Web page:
Friday, 20 November 2015

An Encounter With A Scoundrel's Dictionary.

Slang used in the 18th Century...

Languages are fascinating to say the least and none more so than English. At least that is the case for me. To imagine the conversations going on a few hundred years ago and of course the relevant modern words of the time being banded about is just so very intriguing. A friend of mine sent me several books and one of them is the Scoundrel's Dictionary.

A History of Cant and Slang Dictionaries: Volume 1: 1567-1784

Anyway, I thought I would write a few of these scoundrel's expressions of the 18th Century. Their slang.

Barrel Fever
...he died of the barrel fever; he killed himself by drinking.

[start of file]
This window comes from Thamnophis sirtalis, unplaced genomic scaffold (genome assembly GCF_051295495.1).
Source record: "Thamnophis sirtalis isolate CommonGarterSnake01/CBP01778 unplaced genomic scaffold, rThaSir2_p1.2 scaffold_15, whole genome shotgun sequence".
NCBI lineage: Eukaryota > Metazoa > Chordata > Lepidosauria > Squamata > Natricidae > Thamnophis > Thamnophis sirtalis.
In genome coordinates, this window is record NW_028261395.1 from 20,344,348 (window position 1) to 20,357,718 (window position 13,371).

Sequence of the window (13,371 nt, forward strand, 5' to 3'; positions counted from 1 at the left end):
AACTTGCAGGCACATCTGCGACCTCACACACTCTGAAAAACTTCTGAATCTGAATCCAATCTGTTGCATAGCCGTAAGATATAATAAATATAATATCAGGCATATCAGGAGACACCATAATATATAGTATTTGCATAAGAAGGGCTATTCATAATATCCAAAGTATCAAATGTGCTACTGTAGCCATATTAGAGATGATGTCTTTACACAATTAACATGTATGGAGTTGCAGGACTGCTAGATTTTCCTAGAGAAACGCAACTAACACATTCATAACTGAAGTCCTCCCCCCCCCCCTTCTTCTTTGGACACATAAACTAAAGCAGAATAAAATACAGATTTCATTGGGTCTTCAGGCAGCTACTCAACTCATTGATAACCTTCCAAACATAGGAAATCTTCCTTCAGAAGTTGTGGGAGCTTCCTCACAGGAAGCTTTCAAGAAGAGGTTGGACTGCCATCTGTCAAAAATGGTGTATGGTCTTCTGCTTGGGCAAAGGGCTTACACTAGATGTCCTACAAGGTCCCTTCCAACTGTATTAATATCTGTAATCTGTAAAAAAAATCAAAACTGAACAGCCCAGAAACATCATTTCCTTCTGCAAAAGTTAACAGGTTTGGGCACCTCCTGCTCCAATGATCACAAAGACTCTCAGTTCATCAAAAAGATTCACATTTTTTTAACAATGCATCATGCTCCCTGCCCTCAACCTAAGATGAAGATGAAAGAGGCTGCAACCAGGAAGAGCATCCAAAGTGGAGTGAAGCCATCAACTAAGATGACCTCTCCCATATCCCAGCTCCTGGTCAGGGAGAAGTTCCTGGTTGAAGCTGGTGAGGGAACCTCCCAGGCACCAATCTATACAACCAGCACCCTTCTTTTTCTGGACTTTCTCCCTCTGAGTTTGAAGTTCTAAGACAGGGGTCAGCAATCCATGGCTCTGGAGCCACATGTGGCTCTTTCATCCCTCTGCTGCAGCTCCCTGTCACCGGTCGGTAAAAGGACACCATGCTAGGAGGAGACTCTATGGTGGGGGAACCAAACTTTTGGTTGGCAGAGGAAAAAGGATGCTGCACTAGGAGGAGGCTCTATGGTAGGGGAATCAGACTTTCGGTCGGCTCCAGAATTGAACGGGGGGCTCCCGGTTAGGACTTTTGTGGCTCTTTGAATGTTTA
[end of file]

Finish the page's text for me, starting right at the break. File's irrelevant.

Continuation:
Batchelor's Fare
...Bread and cheese and kisses.
Cockney
...A nickname given to the citizens of London, or persons born within the sound of Bow Bell, derived from the following story;-A citizen of London being in the country, and hearing a horse neigh, exclaimed, Lord! how that horse laughs! A bystander informed him that the noise was called neighing. The next morning, when the cock crowed, the citizen, to show he had not forgotten what was told him, cried out, Do you hear how the cock neighs?
Curtain Lecture
...A woman who scolds her husband when in bed, is said to read him a curtain lecture.
Gull
...A simple credulous fellow, easily cheated.
Lawful Blanket
...A wife.
Live Stock
...Lice or fleas.
Marriage Music
...The squalling and crying of children.
Nit Squeeger, I.E. Squeezer
...A hair-dresser.
Scandal Broth
...Tea.

Biggi